NSW Rural Health and Research Congress meet in Dubbo

Around 350 health professionals have converged at the Dubbo Regional Theatre and Convention Centre for the third annual NSW Rural Health and Research Congress.

Organised by the Health Education and Training Institute, Australian Rural Research Collaboration, Western NSW Local Health District and NSW Health, the theme of this year's biannual conference is 'Rural Health Horizons- shaping our future'.

The conference started yesterday and will continue until Thursday, featuring talks on integrated care, mental health education for the future and improving health outcomes for isolated people living with cancer.

Chief Executive of the Western NSW Local Health District Scott McLachlan said around 350 people will attend the congress throughout the three days.

"It's important in picking up new research, finding out what's working and how it can be transformed elsewhere," Mr McLachlan said.

He said rural health practitioners are often isolated, but the congress allows them to network with their peers, sharing information and learning new practices.

Social researcher, principal of McCrindle research Australia and key note speaker Mark McCrindle said his address focused on the changes, challenges and trends in rural NSW, especially in regards to the aging healthcare workers.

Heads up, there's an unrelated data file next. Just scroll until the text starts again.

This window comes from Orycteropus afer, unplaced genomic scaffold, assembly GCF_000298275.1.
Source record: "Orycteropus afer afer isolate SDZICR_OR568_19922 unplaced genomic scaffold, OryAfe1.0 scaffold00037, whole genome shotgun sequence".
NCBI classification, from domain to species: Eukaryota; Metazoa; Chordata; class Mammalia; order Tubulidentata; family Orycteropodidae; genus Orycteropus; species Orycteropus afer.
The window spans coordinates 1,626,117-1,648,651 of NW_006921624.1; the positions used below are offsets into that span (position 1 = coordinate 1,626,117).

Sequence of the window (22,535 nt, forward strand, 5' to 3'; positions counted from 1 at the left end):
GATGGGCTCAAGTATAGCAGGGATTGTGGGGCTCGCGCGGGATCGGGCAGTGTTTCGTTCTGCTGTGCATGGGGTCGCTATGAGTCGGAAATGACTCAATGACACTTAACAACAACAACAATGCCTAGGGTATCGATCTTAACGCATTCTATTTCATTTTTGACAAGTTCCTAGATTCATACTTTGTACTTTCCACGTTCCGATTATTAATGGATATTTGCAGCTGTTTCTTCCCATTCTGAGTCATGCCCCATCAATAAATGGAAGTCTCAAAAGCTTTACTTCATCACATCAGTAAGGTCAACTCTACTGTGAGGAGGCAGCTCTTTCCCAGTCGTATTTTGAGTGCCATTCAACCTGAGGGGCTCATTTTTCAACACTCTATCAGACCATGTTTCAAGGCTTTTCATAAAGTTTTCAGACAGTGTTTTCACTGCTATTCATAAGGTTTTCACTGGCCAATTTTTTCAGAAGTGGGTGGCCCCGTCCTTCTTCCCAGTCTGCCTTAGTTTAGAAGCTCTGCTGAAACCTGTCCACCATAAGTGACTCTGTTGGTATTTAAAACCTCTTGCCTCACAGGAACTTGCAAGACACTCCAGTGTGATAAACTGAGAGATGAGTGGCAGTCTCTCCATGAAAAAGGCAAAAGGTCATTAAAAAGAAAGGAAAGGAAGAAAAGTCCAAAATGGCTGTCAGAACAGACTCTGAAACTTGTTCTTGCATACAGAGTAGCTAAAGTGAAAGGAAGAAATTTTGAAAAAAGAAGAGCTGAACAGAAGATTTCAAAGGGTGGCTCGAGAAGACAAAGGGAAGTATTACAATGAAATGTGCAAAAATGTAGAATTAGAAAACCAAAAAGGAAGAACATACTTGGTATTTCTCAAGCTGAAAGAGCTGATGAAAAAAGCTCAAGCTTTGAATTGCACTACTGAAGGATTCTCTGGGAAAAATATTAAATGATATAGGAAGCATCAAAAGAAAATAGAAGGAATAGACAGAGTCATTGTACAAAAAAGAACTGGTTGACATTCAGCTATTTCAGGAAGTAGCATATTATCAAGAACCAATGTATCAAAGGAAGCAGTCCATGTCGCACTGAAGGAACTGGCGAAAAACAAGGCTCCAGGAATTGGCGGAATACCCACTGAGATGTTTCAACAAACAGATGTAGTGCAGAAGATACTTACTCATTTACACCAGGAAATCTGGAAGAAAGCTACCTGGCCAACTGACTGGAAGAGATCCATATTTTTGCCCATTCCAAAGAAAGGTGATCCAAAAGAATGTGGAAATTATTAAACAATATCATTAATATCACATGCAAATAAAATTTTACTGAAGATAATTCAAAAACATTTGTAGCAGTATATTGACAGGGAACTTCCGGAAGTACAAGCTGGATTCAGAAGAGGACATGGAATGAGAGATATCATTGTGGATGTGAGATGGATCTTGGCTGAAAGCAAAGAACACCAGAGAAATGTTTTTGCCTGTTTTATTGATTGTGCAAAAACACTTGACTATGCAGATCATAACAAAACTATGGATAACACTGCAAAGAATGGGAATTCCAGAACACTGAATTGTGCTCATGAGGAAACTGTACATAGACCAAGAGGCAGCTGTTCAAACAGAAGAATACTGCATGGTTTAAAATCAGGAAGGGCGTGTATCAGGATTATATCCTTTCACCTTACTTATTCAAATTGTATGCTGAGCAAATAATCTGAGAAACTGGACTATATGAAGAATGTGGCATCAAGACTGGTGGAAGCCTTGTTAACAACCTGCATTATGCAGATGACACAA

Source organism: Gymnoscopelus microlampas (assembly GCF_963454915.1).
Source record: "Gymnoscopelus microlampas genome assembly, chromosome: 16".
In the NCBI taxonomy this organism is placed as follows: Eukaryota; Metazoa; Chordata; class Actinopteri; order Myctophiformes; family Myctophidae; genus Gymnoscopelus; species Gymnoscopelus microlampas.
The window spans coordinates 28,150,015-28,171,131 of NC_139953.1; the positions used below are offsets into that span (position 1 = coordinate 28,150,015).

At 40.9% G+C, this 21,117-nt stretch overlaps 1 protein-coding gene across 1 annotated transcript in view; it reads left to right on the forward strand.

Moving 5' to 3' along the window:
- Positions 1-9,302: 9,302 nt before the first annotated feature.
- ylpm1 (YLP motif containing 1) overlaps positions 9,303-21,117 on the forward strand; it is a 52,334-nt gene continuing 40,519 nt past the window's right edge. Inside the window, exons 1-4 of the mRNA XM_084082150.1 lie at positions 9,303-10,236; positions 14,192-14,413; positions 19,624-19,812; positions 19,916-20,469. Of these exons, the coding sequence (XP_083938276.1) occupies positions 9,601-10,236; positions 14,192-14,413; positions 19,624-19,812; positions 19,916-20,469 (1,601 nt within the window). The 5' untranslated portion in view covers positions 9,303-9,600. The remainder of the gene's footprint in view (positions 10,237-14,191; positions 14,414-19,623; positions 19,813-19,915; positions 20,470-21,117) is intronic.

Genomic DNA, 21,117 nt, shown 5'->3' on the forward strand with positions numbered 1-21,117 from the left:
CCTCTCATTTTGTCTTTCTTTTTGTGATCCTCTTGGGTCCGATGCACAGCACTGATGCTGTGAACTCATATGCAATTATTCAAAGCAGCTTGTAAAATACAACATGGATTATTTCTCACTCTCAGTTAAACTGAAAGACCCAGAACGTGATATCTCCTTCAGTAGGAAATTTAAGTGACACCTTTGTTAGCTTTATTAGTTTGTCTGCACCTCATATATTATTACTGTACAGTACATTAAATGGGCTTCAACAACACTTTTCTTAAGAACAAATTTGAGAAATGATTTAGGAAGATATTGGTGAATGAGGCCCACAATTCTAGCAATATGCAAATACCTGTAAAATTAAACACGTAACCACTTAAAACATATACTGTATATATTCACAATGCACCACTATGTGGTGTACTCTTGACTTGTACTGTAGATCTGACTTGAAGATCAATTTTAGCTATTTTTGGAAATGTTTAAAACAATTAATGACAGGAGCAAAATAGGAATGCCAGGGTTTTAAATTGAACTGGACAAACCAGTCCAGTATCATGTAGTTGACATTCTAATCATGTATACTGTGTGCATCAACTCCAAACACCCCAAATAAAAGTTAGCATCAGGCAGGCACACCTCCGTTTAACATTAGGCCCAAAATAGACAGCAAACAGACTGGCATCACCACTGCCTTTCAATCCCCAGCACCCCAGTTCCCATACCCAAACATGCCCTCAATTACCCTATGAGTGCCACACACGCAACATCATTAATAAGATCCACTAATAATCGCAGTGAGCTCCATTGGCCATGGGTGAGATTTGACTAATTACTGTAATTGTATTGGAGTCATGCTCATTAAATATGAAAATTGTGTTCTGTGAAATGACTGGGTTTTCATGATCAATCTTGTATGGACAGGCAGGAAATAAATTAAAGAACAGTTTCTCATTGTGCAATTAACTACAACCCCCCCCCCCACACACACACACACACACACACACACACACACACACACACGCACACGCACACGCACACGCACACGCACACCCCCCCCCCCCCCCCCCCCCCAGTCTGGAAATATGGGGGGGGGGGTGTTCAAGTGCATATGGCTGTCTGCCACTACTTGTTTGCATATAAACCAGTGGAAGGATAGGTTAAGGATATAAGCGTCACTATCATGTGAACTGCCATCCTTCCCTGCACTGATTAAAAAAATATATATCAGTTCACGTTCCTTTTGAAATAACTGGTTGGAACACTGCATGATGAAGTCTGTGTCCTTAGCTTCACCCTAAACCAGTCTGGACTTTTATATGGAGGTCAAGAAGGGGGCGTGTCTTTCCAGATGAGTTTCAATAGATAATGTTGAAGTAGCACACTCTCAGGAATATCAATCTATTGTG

"I was talking about how the health department can, from an employment perspective, deal with an aging workforce.

"The average age for an Australian is 37, the average age for a healthcare worker is 41, so we have the second oldest average age of any worker," Mr McCrindle said.

He said a show of hands from those at the congress revealed the baby boomers are still dominating the industry.

Mr McCrindle said his speech also covered how to engage with the younger generations by utilising YouTube and mobile phone aps.

"Society is changing so quickly we can sometimes be doing our 20th century thing and we're living in the 21st century," he said.

The social researcher said he was most looking forward to hearing about new information unrelated to his area of expertise, such as the public healthcare measures in place if a virus like Ebola broke out in Australia.